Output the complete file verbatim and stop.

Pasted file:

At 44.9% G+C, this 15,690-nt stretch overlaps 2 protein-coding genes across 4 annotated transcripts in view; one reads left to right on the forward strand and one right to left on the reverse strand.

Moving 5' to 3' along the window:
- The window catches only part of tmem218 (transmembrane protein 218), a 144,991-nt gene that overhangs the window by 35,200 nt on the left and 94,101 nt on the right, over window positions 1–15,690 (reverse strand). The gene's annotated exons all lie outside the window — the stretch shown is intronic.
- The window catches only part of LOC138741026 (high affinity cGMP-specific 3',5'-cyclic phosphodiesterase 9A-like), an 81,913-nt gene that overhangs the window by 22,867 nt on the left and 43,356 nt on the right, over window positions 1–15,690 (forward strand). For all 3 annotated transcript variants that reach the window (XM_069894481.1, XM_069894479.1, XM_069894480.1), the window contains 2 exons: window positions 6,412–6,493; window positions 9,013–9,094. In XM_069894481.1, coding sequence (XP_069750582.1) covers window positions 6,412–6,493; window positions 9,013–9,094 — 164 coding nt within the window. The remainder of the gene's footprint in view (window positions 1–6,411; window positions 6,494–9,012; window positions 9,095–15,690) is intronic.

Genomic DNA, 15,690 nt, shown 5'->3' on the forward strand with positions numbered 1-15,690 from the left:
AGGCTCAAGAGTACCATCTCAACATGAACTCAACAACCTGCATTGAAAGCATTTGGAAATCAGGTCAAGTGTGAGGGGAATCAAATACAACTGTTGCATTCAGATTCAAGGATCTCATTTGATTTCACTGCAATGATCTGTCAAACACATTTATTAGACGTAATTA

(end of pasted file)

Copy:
At 44.9% G+C, this 15,690-nt stretch overlaps 2 protein-coding genes across 4 annotated transcripts in view; one reads left to right on the forward strand and one right to left on the reverse strand.

Moving 5' to 3' along the window:
- The window catches only part of tmem218 (transmembrane protein 218), a 144,991-nt gene that overhangs the window by 35,200 nt on the left and 94,101 nt on the right, over window positions 1–15,690 (reverse strand). The gene's annotated exons all lie outside the window — the stretch shown is intronic.
- The window catches only part of LOC138741026 (high affinity cGMP-specific 3',5'-cyclic phosphodiesterase 9A-like), an 81,913-nt gene that overhangs the window by 22,867 nt on the left and 43,356 nt on the right, over window positions 1–15,690 (forward strand). For all 3 annotated transcript variants that reach the window (XM_069894481.1, XM_069894479.1, XM_069894480.1), the window contains 2 exons: window positions 6,412–6,493; window positions 9,013–9,094. In XM_069894481.1, coding sequence (XP_069750582.1) covers window positions 6,412–6,493; window positions 9,013–9,094 — 164 coding nt within the window. The remainder of the gene's footprint in view (window positions 1–6,411; window positions 6,494–9,012; window positions 9,095–15,690) is intronic.

Genomic DNA, 15,690 nt, shown 5'->3' on the forward strand with positions numbered 1-15,690 from the left:
AGGCTCAAGAGTACCATCTCAACATGAACTCAACAACCTGCATTGAAAGCATTTGGAAATCAGGTCAAGTGTGAGGGGAATCAAATACAACTGTTGCATTCAGATTCAAGGATCTCATTTGATTTCACTGCAATGATCTGTCAAACACATTTATTAGACGTAATTA